John Patrick Shanley’s Doubt, as seen on the stage, was a somber, headlong rush into the realm of an idea. Using the skeleton of an oft-told tale of “did he or didn’t he”, as well as the familiar plot points and characters from at least a dozen investigations of scandal inside the Catholic church, the play concerned itself not with guilt or innocence, but rather the very nature of faith itself. There is a religious school, a charming, dedicated priest, and even a rigid, humorless nun, but these archetypes are not meant to push a story forward in any conventional manner, except of course to challenge the audience’s expectations regarding their essence. Given the flood of detail that has emerged from parishes all across the country regarding sexual abuse and children, there isn’t a single human being who doesn’t hold an opinion on the matter, and the church itself, while maintaining millions of adherents, has suffered a public relations disaster so widespread that even the mere sight of a collar is bound to arouse suspicion. Shanley takes these assumptions, exploits them for full effect, and damns us for playing along. He knew what we’d think from the very start, dared us to think otherwise, and ran away with the truth while we were still obsessing over minutiae.

A stereotypical nun, nasty but presumed loveable (the movies have taught us that crust always hides a layer of sweetness), accuses a popular priest of being too friendly with a young boy. That the child is awkward and black only makes the case more obvious. The priest exploited the boy’s weakness, flattered him with comfort and solace, and molested him as a matter of course. These things not only happen, but happen often, and it’s damn near impossible to think otherwise. Where there are priests, there are young boys, and when they connect, sodomy ensues as the night follows day. It’s axiomatic. Undeniable. Inescapably obvious. The rub, of course, is that the priest’s chief accuser, the maniacal nun in question, has no evidence. Not a shred, in fact. She’s operating on gut instinct, naked assumption, and has but a single thrust that defines her — certainty. H.L. Mencken once said that, “It is the dull man who is always sure, and the sure man who is always dull,” but for people like Sister Aloysius Beauvier, such dullness is the price one pays for dictatorial control over an otherwise unfathomable universe. As such, certainty is, above all, faith in secular clothing; a dressing down, perhaps, but a state of mind teeming with the same fanatical adherence to the unprovable. No proof, you ask, regarding Father Flynn? When a woman — any woman — folds her hands, drops to her knees, and asks the unseen to comply with her wishes, it is but a short, easy step to conviction without trial.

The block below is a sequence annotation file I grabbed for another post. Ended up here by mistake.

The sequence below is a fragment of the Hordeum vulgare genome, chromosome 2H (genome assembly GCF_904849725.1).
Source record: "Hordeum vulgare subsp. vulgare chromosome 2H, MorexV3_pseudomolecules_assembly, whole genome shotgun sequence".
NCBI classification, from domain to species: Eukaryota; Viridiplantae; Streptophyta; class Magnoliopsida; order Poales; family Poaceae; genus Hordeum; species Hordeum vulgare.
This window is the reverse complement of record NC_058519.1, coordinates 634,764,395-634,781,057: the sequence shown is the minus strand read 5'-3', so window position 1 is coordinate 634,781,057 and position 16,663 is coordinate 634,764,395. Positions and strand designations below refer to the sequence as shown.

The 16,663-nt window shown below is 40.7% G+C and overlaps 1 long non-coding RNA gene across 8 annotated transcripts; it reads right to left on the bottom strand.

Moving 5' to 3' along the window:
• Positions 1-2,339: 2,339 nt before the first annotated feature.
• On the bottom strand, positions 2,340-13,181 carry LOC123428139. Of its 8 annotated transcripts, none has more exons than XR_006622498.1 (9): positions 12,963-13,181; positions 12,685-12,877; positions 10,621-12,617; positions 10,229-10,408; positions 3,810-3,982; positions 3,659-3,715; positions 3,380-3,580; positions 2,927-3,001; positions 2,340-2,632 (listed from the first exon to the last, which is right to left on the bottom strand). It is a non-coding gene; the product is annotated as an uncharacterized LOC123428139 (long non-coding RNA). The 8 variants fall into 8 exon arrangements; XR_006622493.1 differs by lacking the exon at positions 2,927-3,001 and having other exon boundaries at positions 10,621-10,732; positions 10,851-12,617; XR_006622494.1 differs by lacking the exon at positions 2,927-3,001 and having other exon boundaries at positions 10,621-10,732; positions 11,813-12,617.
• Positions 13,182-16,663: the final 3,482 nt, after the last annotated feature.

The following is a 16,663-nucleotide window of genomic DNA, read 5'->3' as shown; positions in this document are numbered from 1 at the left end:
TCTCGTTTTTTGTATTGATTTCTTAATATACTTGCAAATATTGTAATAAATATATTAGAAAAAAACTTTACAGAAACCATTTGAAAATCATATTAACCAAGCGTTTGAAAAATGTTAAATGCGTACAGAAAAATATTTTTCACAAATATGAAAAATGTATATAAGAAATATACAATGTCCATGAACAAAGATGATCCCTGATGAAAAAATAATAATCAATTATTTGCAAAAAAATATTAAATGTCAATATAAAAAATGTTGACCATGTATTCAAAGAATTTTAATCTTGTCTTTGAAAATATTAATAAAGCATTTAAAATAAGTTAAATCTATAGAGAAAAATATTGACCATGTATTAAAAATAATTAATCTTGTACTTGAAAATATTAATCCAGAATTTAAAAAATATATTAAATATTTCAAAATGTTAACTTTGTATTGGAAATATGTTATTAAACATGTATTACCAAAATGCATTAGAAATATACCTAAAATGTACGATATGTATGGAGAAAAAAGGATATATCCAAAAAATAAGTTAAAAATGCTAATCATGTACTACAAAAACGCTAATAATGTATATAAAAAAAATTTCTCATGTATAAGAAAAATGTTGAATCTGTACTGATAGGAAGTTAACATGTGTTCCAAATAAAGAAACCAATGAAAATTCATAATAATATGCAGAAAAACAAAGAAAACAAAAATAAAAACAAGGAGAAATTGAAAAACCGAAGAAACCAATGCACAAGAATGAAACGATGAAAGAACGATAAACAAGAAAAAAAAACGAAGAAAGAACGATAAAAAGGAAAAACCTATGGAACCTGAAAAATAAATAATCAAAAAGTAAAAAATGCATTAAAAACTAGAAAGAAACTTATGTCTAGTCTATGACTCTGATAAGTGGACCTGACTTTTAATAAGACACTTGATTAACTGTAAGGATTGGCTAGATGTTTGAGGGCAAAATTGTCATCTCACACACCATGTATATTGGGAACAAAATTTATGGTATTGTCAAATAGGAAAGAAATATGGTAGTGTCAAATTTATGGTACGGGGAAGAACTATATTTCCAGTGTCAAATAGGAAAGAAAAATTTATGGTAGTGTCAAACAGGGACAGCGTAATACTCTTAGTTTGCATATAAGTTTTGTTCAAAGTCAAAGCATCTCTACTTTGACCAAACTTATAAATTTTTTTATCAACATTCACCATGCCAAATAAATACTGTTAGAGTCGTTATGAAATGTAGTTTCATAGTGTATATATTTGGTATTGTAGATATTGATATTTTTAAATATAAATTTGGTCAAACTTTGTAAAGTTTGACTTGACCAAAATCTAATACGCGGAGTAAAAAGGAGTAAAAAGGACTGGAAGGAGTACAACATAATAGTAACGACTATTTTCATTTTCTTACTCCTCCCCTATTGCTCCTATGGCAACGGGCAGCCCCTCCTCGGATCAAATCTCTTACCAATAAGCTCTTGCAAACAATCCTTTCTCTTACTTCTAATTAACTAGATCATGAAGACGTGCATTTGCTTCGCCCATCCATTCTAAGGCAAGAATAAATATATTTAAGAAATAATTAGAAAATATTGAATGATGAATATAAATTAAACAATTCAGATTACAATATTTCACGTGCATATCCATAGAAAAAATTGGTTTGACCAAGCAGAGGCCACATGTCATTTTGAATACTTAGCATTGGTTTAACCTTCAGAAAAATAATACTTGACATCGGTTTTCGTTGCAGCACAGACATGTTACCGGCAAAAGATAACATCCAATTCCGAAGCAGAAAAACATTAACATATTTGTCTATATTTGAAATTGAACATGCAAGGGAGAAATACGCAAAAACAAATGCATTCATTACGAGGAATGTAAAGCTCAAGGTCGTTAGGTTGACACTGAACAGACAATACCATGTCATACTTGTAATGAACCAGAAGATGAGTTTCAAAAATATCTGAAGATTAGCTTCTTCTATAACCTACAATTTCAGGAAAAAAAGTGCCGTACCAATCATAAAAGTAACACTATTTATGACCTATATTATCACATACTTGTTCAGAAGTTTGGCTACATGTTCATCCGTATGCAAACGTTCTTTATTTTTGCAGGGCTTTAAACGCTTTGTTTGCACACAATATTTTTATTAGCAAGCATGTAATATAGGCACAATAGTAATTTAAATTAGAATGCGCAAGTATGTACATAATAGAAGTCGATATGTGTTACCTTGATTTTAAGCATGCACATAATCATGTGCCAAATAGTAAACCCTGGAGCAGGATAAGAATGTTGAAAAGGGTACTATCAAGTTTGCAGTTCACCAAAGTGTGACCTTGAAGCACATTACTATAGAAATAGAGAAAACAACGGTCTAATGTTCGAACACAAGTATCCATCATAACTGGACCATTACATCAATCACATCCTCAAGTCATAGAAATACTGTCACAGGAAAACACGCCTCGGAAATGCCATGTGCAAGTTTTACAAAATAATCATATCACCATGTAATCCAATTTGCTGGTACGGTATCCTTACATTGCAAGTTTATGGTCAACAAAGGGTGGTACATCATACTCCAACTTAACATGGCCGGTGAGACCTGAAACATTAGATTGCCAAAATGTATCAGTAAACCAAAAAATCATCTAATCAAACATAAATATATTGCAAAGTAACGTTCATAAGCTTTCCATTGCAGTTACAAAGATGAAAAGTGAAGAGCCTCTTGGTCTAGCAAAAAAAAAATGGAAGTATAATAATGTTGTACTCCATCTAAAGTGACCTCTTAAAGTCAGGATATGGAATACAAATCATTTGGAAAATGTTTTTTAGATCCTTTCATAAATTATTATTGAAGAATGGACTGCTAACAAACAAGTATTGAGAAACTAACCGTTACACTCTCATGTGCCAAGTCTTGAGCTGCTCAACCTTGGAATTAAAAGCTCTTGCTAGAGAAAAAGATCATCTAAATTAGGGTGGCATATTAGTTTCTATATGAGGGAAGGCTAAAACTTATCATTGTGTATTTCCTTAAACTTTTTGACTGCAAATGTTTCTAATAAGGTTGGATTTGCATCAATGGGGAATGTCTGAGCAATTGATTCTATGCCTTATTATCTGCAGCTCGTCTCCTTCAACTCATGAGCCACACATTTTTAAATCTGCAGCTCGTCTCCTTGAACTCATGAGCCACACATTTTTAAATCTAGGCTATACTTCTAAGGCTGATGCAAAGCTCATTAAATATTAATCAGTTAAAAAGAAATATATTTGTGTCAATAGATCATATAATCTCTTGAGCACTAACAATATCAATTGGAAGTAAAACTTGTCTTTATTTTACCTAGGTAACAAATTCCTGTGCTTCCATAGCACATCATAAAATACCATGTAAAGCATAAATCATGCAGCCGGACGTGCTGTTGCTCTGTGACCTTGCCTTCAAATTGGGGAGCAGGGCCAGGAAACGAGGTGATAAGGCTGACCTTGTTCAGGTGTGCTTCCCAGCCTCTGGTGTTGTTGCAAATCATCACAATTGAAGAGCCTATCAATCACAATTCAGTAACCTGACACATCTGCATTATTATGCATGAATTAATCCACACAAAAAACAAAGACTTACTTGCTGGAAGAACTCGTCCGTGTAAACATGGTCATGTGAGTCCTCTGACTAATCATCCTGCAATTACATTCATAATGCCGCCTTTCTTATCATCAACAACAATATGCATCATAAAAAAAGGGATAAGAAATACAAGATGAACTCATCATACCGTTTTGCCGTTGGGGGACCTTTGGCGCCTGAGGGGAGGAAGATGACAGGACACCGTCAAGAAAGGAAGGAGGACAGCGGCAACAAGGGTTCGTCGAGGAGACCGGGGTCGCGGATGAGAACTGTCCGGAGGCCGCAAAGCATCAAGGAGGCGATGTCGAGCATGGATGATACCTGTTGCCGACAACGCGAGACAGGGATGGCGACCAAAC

And while Shanley’s play never force-feeds his warning, it is delightfully evident in the nooks and crannies of the dialogue; showing just enough of itself to provoke a conversation, but retreating in time to allow a real give and take. The Catholic church is far too easy a target these days, and any story involving pedophilia is so trite as to be routine, but an attack on faith? It’s not as easy as it sounds. Attacking a sect, be it Mormon or Baptist, or even one of the major planks of dogma, takes a certain degree of courage, but little by way of imagination. We mock ritual, hypocrisy, garish costumes, and assorted quirks that provoke derision and laughter, even among those who believe. And yet, too often the essential underpinnings are left untouched. And while fools debate the silliness of Biblical literalism, or whether or not Jesus walked the earth, the real discussion is to be found in the all-too-human impulse that continually sacrifices reason on the altar of belief. Doubt brings this discussion to the fore, and leaves it in tatters. For it is faith — and the blind certainty therein — that is responsible for every single occurrence of misery in the whole of human history. Conversely, doubt has clean hands and a clear conscience. No one has ever died because of it, no violence has ever been initiated in its name, and not a single instance of cruelty has ever been inflicted in defense of its tenets. Bloodshed begins, after all, when the questions cease.